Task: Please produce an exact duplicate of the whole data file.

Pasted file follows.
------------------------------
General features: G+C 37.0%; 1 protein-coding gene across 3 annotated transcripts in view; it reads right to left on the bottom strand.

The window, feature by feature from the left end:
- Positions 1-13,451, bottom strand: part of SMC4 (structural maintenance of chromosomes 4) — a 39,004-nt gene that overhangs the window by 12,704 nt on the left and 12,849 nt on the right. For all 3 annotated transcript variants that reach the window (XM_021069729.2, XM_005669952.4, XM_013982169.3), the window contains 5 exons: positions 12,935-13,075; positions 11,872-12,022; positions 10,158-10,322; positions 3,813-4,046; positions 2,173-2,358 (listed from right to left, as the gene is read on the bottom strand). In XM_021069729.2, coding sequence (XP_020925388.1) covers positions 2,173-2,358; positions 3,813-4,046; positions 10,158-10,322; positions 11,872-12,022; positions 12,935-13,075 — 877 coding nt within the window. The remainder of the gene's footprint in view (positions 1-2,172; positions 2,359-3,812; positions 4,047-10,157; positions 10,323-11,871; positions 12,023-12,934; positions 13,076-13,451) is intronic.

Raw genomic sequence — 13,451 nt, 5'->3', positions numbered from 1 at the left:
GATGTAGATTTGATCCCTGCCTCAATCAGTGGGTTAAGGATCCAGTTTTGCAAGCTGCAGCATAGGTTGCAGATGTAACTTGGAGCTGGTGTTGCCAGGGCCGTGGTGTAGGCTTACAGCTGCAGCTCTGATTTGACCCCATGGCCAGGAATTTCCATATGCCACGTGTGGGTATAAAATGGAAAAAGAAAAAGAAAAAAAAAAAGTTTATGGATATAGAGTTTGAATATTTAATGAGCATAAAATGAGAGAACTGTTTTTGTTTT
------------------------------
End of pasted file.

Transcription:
General features: G+C 37.0%; 1 protein-coding gene across 3 annotated transcripts in view; it reads right to left on the bottom strand.

The window, feature by feature from the left end:
- Positions 1-13,451, bottom strand: part of SMC4 (structural maintenance of chromosomes 4) — a 39,004-nt gene that overhangs the window by 12,704 nt on the left and 12,849 nt on the right. For all 3 annotated transcript variants that reach the window (XM_021069729.2, XM_005669952.4, XM_013982169.3), the window contains 5 exons: positions 12,935-13,075; positions 11,872-12,022; positions 10,158-10,322; positions 3,813-4,046; positions 2,173-2,358 (listed from right to left, as the gene is read on the bottom strand). In XM_021069729.2, coding sequence (XP_020925388.1) covers positions 2,173-2,358; positions 3,813-4,046; positions 10,158-10,322; positions 11,872-12,022; positions 12,935-13,075 — 877 coding nt within the window. The remainder of the gene's footprint in view (positions 1-2,172; positions 2,359-3,812; positions 4,047-10,157; positions 10,323-11,871; positions 12,023-12,934; positions 13,076-13,451) is intronic.

Raw genomic sequence — 13,451 nt, 5'->3', positions numbered from 1 at the left:
GATGTAGATTTGATCCCTGCCTCAATCAGTGGGTTAAGGATCCAGTTTTGCAAGCTGCAGCATAGGTTGCAGATGTAACTTGGAGCTGGTGTTGCCAGGGCCGTGGTGTAGGCTTACAGCTGCAGCTCTGATTTGACCCCATGGCCAGGAATTTCCATATGCCACGTGTGGGTATAAAATGGAAAAAGAAAAAGAAAAAAAAAAAGTTTATGGATATAGAGTTTGAATATTTAATGAGCATAAAATGAGAGAACTGTTTTTGTTTT